# Semi-analytic techniques for calculating bubble wall profiles

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## Abstract

We present semi-analytic techniques for finding bubble wall profiles during first order phase transitions with multiple scalar fields. Our method involves reducing the problem to an equation with a single field, finding an approximate analytic solution and perturbing around it. The perturbations can be written in a semi-analytic form. We assert that our technique lacks convergence problems and demonstrate the speed of convergence on an example potential.

## Keywords

Mass Matrix Perturbative Correction Bubble Wall Euclidean Action False Vacuum## 1 Introduction

The decay of a false vacuum is a complex problem with numerous applications in cosmology [1, 2, 3, 4, 5, 6] and is particularly important in the study of baryogenesis [7, 8, 9, 10, 11, 12, 13, 14, 15, 16, 17, 18, 19, 20, 21, 22, 23, 24, 25, 26] (although there are mechanisms for producing the baryon asymmetry that do not require calculating the decay of the false vacuum [27, 28, 29, 30, 31, 32, 33]). Calculating tunneling rates is also an important problem in the study of vacuum stability [34, 35, 36, 37, 38, 39, 40].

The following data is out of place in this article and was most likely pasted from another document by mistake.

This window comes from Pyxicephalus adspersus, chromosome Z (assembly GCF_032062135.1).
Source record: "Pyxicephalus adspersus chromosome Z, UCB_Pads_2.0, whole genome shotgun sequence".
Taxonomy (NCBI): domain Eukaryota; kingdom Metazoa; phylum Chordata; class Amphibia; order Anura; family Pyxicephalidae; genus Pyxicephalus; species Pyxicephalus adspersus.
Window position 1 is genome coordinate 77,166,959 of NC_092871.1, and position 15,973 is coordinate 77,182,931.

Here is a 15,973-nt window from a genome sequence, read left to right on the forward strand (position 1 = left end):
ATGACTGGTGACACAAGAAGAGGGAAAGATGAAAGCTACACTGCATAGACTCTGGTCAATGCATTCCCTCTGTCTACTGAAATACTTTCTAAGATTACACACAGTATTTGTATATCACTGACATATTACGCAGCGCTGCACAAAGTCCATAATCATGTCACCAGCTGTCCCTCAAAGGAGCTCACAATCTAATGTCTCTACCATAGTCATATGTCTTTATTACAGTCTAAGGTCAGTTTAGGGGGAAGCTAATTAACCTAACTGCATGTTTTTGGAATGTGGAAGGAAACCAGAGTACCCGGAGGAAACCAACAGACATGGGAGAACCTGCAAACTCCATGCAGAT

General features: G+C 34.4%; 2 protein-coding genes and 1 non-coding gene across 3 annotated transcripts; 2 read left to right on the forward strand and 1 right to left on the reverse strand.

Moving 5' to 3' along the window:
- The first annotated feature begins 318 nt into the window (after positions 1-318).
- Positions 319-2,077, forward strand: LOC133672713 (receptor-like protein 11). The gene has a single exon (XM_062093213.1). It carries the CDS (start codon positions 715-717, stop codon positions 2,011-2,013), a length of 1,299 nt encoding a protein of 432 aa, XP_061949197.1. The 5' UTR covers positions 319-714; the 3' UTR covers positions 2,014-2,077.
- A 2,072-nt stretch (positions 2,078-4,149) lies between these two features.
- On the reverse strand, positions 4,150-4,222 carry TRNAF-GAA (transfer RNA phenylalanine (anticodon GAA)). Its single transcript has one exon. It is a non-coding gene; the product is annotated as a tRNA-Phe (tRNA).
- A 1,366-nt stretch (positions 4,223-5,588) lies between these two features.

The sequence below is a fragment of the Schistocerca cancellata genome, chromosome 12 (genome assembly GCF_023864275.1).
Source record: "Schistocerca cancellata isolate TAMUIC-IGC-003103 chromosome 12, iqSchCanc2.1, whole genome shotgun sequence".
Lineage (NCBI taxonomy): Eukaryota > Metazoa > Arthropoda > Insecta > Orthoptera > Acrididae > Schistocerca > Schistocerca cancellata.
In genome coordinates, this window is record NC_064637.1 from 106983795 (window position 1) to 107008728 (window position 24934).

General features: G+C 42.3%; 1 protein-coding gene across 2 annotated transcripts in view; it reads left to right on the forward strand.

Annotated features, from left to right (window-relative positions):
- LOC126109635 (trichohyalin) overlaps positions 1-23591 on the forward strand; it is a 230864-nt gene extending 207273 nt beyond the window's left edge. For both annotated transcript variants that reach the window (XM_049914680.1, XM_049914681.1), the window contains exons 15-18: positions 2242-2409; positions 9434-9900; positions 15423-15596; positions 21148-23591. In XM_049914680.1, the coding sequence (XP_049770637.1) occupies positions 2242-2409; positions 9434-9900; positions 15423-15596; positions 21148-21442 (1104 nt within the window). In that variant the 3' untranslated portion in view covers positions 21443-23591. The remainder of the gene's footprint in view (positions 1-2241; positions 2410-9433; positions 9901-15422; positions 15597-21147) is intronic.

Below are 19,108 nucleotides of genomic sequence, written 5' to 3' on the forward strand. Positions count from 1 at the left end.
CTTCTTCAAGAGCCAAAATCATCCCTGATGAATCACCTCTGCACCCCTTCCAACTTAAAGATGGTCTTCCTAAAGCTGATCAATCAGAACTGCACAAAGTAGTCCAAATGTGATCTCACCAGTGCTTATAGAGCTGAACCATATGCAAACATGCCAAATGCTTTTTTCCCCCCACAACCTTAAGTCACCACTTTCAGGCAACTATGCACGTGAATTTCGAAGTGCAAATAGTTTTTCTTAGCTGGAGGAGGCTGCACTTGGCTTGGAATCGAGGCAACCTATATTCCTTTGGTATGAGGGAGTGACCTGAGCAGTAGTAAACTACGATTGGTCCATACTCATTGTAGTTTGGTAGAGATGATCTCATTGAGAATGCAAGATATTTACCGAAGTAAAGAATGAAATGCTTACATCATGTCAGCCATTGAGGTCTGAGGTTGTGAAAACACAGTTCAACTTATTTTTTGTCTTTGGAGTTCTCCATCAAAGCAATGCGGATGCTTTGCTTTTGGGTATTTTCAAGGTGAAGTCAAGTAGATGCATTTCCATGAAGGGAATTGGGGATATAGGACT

While the physics of the tunneling process is qualitatively well understood [41], quantitatively it is a complicated problem that involves solving a set of highly nonlinear coupled differential equations usually requiring a numerical solution. The two techniques that are most commonly used to solving the tunneling problem are path deformation [42, 43] and minimizing the integral of the squared equations of motion for a set of parametrized functions [44, 45], although other methods also exist [46]. Exact solutions only exist for specialized cases [47, 48].

In this paper we offer a new approach by solving the tunneling problem semi-analytically. First, we give an analytic solution to an ansatz for an arbitrary potential. Since the ansatz is only an approximate solution, in the next step we derive a perturbative expansion that converges to the exact solution. For each term in the perturbative series we provide a semi-analytic solution. Since our starting potential is arbitrary, and because the convergence of the perturbative expansion is independent of the potential, our method is completely general.